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Javier-Lopez v. Bledsoe

United States District Court, M.D. Pennsylvania

June 30, 2015





This pro se civil rights action was filed by Carlos Javier-Lopez, an inmate presently confined at the United States Penitentiary, Terre Haute, Indiana. Named as Defendants are multiple officials at Javier-Lopez’s prior place of confinement, the United States Penitentiary, Lewisburg, Pennsylvania (USP-Lewisburg). Service of the Complaint was previously ordered.

Named as Defendants are the following USP-Lewisburg officials: Warden Brian Bledsoe; Disciplinary Hearing Officer (DHO) A. Jordan; Associate Warden for Programs P. Frederick; Captain Brian Trate; Case Manager Bobbi Jo Hamilton; Unit Manager C. Knox; Counselor K.A. Metzger; and Correctional Officers T. Burns, Richard Hamilton, and John Does #1 and # 2. The Complaint initially contends that USP-Lewisburg staff were allowed and encouraged to instigate violence between active and non-active prison gang members. See Doc. 1-1, ¶ 7. Specifically, Javier-Lopez, who describes himself as being an ex-gang member, states that on the afternoon of February 21, 2012 the two John Doe Defendants deliberately and maliciously placed Inmate Turcios-Lazo in his USP-Lewisburg cell. It is alleged that “due to his active prison gang membership, ” Turcios-Lazo immediately began assaulting the Plaintiff. Id., ¶ 20. Plaintiff asserts that correctional officers responded to the incident by using stun guns.[1]Javier Lopez asserts that he was “brutally beaten” and thereafter “denied proper medical treatment.” Id.

The Complaint next asserts that beginning on March 13, 2012, Plaintiff filed multiple administrative complaints accusing Bledsoe, Frederick and unidentified supervisory guards with attempting to murder him by forcing active gang members to cell with him despite the knowledge that Javier-Lopez was an ex-gang member.[2] The grievances were allegedly confiscated and destroyed by Defendants Hamilton, Burns, Frederick, and Bledsoe.

On February 14, 2013, Defendants Burns, Metzger, Hamilton, Knox, Hamilton, Bledsoe, Trate, and Frederick and “other guards” allegedly “for the second time placed an active gang member, Inmate Victor Martinez, inside the same recreation cage with plaintiff instigating an immediate assault.” Id. at ¶ 22. When Plaintiff attempted to defend himself, the Complaint claims that he was severely beaten by correctional staff and denied medical treatment for his resulting injuries. In addition, Defendant Burns purportedly issued Plaintiff a misconduct charge which falsely accused him of fighting with Inmate Martinez in order to justify the use of force against the inmate by correctional officers. Javier-Lopez was found guilty of the charge following a disciplinary hearing before DHO Jordan, who allegedly refused to consider Plaintiff’s evidence. As a result of the finding of guilt, Plaintiff was issued multiple sanctions including a loss of good time credits. The Complaint seeks injunctive and declaratory relief as well as compensatory and punitive damages.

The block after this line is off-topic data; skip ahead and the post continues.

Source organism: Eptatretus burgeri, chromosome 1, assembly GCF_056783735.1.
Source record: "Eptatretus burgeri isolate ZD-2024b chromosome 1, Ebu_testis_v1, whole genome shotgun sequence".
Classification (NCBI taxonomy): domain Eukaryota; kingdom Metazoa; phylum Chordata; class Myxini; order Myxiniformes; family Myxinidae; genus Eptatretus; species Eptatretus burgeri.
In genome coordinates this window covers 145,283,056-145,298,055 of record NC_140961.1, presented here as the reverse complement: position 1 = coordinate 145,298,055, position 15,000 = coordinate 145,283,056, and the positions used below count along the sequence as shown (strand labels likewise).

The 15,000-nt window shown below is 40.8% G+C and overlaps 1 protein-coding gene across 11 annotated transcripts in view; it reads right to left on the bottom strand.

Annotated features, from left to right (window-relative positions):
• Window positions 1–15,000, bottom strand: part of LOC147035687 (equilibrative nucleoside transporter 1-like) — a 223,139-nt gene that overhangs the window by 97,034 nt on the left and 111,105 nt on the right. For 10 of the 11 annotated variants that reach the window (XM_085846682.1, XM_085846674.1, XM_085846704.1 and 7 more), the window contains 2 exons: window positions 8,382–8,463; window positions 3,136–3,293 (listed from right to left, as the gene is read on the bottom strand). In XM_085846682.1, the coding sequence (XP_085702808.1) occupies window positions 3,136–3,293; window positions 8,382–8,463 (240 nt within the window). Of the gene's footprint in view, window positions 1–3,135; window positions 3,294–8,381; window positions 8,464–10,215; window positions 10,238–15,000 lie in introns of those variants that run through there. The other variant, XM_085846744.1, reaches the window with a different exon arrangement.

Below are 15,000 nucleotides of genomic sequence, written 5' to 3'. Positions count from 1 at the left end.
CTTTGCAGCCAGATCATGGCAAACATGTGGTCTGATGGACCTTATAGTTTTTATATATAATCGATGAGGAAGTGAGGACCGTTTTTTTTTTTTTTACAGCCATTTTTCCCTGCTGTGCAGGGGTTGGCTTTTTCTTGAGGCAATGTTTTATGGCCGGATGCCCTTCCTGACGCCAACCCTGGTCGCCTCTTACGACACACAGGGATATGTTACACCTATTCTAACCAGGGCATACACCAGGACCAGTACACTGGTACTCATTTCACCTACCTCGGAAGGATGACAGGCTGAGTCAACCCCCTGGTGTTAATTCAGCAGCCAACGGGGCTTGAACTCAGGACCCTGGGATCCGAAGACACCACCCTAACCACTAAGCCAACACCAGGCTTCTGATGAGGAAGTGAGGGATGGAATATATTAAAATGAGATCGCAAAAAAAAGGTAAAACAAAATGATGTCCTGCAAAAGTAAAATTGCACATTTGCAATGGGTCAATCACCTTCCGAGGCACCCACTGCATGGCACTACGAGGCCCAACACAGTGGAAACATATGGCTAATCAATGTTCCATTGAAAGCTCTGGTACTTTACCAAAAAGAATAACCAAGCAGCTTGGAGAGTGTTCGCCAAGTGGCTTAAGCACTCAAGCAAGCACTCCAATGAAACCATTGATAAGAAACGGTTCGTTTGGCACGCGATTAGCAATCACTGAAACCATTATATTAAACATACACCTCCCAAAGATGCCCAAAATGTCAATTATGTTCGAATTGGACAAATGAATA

Presently pending is Defendants’ motion seeking entry of summary judgment. See Doc. 10. The motion is unopposed.


Standard of Review

Summary judgment is proper if “the pleadings, the discovery and disclosure materials on file, and any affidavits show that there is no genuine issue as to any material fact and that the movant is entitled to a judgment as a matter of law.” Fed.R.Civ.P. 56(c); See also Saldana v. Kmart Corp., 260 F.3d 228, 231-32 (3d Cir. 2001). A factual dispute is “material” if it might affect the outcome of the suit under the applicable law. Anderson v. Liberty Lobby, Inc., 477 U.S. 242, 248 (1986). A factual dispute is “genuine” only if there is a sufficient evidentiary basis that would allow a reasonable fact-finder to return a verdict for the non-moving party. Id. at 248. The court must resolve all doubts as to the existence of a genuine issue of material fact in favor of the non-moving party. Saldana, 260 F.3d at 232; see also Reeder v. Sybron Transition Corp., 142 F.R.D. 607, 609 (M.D. Pa. 1992). Unsubstantiated arguments made in briefs are not considered evidence of asserted facts. Versarge v. Township of Clinton, 984 F.2d 1359, 1370 (3d Cir. 1993).

Once the moving party has shown that there is an absence of evidence to support the claims of the non-moving party, the non-moving party may not simply sit back and rest on the allegations in its complaint. See Celotex Corp. v. Catrett, 477 U.S. 317, 324 (1986). Instead, it must “go beyond the pleadings and by [its] own affidavits, or by the depositions, answers to interrogatories, and admissions on file, designate specific facts showing that there is a genuine issue for trial.” Id. (internal quotations omitted); see also Saldana, 260 F.3d at 232 (citations omitted). Summary judgment should be granted where a party “fails to make a showing sufficient to establish the existence of an element essential to that party’s case, and on which that party will bear the burden at trial.” Celotex, 477 U.S. at 322-23. “‘Such affirmative evidence – regardless of whether it is direct or circumstantial – must amount to more than a scintilla, but may amount to less (in the evaluation of the court) than a preponderance.’” Saldana, 260 F.3d at 232 (quoting Williams v. Borough of West Chester, 891 F.2d 458, 460-61 (3d Cir. 1989)).

Administrative Exhaustion

Defendants’ initial argument contends that they are entitled to entry of summary judgment because the undisputed record shows that Plaintiff failed to exhaust all of his claims. See Doc. 13, p. 4. As ...

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